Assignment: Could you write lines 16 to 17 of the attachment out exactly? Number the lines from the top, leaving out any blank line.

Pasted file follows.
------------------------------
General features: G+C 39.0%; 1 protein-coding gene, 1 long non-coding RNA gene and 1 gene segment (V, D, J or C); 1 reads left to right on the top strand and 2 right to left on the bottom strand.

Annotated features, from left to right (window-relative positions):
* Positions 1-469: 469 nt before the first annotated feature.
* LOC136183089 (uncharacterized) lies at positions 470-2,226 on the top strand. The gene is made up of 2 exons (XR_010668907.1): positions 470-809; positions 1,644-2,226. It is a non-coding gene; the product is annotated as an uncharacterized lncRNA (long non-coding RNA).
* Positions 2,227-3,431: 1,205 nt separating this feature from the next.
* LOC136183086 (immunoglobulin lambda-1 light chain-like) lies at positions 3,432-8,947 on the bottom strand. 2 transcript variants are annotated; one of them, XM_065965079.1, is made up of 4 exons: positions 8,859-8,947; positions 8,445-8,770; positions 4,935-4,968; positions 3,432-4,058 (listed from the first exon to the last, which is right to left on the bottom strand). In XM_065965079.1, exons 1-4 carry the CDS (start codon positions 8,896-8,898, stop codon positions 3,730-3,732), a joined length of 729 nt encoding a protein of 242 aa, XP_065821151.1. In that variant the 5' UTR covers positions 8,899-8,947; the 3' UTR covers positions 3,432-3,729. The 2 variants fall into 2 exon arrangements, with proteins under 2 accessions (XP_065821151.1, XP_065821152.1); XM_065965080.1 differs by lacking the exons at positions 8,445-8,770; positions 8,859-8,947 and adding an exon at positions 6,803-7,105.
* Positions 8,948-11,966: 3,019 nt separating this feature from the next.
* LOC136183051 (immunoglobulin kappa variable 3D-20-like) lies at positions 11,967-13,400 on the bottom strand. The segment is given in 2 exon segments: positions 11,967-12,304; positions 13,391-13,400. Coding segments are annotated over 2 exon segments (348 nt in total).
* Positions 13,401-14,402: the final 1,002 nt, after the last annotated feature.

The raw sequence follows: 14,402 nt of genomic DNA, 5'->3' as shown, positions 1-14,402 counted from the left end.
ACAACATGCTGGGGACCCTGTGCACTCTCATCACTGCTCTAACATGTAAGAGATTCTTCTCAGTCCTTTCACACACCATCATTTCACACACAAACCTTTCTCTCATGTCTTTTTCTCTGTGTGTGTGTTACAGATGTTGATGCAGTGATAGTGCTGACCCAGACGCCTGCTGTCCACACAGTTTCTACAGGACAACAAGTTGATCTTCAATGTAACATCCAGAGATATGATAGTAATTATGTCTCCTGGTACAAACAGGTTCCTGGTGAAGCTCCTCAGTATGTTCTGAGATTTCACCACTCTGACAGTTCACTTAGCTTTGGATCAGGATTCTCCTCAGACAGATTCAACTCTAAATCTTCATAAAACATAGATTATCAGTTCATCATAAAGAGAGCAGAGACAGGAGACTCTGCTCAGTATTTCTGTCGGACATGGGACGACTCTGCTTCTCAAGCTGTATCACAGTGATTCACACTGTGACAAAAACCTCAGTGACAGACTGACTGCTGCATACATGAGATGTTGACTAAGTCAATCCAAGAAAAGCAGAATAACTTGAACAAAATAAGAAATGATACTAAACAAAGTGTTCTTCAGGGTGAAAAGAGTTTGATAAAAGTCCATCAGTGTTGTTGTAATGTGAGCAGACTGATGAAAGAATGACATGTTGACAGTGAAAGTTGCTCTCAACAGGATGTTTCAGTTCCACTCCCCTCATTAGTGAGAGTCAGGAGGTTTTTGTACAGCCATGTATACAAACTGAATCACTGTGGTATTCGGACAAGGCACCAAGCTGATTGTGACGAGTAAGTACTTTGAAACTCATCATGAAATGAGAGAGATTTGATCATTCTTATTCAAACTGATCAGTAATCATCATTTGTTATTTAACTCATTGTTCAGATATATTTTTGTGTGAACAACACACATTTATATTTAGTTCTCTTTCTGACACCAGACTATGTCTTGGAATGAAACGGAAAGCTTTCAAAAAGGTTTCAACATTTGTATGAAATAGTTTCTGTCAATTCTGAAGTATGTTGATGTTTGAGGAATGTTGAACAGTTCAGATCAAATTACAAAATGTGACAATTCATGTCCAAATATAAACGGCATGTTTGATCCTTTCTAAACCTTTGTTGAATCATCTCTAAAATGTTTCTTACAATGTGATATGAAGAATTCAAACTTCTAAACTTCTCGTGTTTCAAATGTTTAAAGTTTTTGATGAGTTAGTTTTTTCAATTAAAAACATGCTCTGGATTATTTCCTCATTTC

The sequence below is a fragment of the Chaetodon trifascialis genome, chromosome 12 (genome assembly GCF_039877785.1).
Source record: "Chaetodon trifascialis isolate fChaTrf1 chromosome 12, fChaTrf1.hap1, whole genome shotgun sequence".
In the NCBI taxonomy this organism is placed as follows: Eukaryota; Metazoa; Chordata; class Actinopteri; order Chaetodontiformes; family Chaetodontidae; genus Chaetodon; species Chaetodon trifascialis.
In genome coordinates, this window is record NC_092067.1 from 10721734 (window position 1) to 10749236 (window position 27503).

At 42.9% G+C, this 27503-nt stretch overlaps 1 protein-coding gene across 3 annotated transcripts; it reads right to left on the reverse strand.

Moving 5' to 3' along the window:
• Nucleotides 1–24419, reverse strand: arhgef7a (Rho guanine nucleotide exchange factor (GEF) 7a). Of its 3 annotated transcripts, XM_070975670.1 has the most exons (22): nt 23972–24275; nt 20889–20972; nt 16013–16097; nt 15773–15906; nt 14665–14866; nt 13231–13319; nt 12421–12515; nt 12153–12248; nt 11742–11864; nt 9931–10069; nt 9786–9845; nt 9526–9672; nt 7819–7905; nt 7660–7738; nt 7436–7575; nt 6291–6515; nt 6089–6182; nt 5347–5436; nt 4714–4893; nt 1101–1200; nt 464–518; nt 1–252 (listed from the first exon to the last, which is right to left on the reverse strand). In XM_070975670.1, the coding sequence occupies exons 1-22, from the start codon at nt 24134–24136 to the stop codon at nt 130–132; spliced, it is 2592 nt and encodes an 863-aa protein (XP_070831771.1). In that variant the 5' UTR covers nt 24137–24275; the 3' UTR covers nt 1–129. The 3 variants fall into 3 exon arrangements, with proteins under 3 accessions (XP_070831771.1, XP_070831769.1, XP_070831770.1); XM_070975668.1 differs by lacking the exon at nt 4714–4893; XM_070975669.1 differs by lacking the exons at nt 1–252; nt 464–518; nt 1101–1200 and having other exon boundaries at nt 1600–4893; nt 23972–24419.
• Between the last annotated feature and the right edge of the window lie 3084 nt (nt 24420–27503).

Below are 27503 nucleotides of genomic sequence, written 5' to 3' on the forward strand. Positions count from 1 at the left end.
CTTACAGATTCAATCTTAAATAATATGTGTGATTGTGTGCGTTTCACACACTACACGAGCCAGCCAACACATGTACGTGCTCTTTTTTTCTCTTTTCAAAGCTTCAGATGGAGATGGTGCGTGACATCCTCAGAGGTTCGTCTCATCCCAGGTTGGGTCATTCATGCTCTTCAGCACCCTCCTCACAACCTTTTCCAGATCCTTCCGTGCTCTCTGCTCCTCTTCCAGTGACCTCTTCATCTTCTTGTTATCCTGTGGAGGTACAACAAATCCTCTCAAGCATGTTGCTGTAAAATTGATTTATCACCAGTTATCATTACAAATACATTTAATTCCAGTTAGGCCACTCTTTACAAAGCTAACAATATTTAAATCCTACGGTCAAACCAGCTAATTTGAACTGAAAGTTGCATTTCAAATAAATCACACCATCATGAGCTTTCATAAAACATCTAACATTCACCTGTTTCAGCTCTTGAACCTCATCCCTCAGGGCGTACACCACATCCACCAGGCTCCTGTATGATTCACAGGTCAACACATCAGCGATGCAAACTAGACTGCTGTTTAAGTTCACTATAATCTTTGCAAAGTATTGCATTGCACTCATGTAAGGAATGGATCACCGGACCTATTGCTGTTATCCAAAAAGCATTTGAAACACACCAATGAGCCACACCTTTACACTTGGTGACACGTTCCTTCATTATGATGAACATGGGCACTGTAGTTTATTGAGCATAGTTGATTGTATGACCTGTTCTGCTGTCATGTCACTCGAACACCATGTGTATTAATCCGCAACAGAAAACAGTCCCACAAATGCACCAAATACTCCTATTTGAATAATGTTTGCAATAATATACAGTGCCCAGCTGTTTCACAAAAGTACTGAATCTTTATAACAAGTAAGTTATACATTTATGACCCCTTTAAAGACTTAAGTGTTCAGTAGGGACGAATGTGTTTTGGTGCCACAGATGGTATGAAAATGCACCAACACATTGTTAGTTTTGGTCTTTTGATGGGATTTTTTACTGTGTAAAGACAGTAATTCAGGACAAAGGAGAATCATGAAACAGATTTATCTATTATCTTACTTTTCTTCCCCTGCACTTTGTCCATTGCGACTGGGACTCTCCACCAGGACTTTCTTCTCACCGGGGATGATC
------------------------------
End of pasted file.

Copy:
At 42.9% G+C, this 27503-nt stretch overlaps 1 protein-coding gene across 3 annotated transcripts; it reads right to left on the reverse strand.

Moving 5' to 3' along the window: